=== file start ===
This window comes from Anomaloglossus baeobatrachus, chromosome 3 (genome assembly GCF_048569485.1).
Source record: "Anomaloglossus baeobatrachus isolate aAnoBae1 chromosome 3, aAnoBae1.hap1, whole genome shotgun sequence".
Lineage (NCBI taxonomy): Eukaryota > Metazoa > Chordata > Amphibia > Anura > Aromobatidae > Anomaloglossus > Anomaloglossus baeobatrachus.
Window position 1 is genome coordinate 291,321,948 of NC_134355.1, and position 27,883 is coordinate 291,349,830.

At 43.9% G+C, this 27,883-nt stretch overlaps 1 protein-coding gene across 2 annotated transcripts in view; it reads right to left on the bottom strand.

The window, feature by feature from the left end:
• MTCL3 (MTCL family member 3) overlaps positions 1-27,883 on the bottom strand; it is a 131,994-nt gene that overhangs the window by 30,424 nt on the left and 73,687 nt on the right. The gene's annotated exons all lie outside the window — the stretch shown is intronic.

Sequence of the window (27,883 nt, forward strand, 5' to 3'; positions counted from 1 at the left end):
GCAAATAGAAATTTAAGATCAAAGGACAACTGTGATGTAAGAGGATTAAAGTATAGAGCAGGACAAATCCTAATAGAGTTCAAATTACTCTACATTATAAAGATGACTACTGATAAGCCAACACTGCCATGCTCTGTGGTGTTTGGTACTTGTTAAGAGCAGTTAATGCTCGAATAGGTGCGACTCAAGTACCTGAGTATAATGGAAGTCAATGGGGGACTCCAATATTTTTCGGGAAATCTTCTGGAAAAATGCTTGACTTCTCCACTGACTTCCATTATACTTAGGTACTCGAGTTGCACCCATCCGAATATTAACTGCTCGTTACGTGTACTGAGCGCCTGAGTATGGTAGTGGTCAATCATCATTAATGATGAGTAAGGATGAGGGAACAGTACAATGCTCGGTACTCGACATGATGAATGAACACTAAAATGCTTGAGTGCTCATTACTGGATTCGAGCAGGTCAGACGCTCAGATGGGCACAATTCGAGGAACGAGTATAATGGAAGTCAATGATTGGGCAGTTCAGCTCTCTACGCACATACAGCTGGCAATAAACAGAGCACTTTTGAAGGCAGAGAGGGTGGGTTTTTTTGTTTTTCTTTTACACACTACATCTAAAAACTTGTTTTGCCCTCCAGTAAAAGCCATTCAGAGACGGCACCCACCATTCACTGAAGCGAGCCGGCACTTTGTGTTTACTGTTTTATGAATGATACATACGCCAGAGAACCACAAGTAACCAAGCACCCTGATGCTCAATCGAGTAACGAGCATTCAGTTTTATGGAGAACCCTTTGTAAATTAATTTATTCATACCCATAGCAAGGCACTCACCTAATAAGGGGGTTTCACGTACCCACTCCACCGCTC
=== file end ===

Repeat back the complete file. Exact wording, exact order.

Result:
This window comes from Anomaloglossus baeobatrachus, chromosome 3 (genome assembly GCF_048569485.1).
Source record: "Anomaloglossus baeobatrachus isolate aAnoBae1 chromosome 3, aAnoBae1.hap1, whole genome shotgun sequence".
Lineage (NCBI taxonomy): Eukaryota > Metazoa > Chordata > Amphibia > Anura > Aromobatidae > Anomaloglossus > Anomaloglossus baeobatrachus.
Window position 1 is genome coordinate 291,321,948 of NC_134355.1, and position 27,883 is coordinate 291,349,830.

At 43.9% G+C, this 27,883-nt stretch overlaps 1 protein-coding gene across 2 annotated transcripts in view; it reads right to left on the bottom strand.

The window, feature by feature from the left end:
• MTCL3 (MTCL family member 3) overlaps positions 1-27,883 on the bottom strand; it is a 131,994-nt gene that overhangs the window by 30,424 nt on the left and 73,687 nt on the right. The gene's annotated exons all lie outside the window — the stretch shown is intronic.

Sequence of the window (27,883 nt, forward strand, 5' to 3'; positions counted from 1 at the left end):
GCAAATAGAAATTTAAGATCAAAGGACAACTGTGATGTAAGAGGATTAAAGTATAGAGCAGGACAAATCCTAATAGAGTTCAAATTACTCTACATTATAAAGATGACTACTGATAAGCCAACACTGCCATGCTCTGTGGTGTTTGGTACTTGTTAAGAGCAGTTAATGCTCGAATAGGTGCGACTCAAGTACCTGAGTATAATGGAAGTCAATGGGGGACTCCAATATTTTTCGGGAAATCTTCTGGAAAAATGCTTGACTTCTCCACTGACTTCCATTATACTTAGGTACTCGAGTTGCACCCATCCGAATATTAACTGCTCGTTACGTGTACTGAGCGCCTGAGTATGGTAGTGGTCAATCATCATTAATGATGAGTAAGGATGAGGGAACAGTACAATGCTCGGTACTCGACATGATGAATGAACACTAAAATGCTTGAGTGCTCATTACTGGATTCGAGCAGGTCAGACGCTCAGATGGGCACAATTCGAGGAACGAGTATAATGGAAGTCAATGATTGGGCAGTTCAGCTCTCTACGCACATACAGCTGGCAATAAACAGAGCACTTTTGAAGGCAGAGAGGGTGGGTTTTTTTGTTTTTCTTTTACACACTACATCTAAAAACTTGTTTTGCCCTCCAGTAAAAGCCATTCAGAGACGGCACCCACCATTCACTGAAGCGAGCCGGCACTTTGTGTTTACTGTTTTATGAATGATACATACGCCAGAGAACCACAAGTAACCAAGCACCCTGATGCTCAATCGAGTAACGAGCATTCAGTTTTATGGAGAACCCTTTGTAAATTAATTTATTCATACCCATAGCAAGGCACTCACCTAATAAGGGGGTTTCACGTACCCACTCCACCGCTC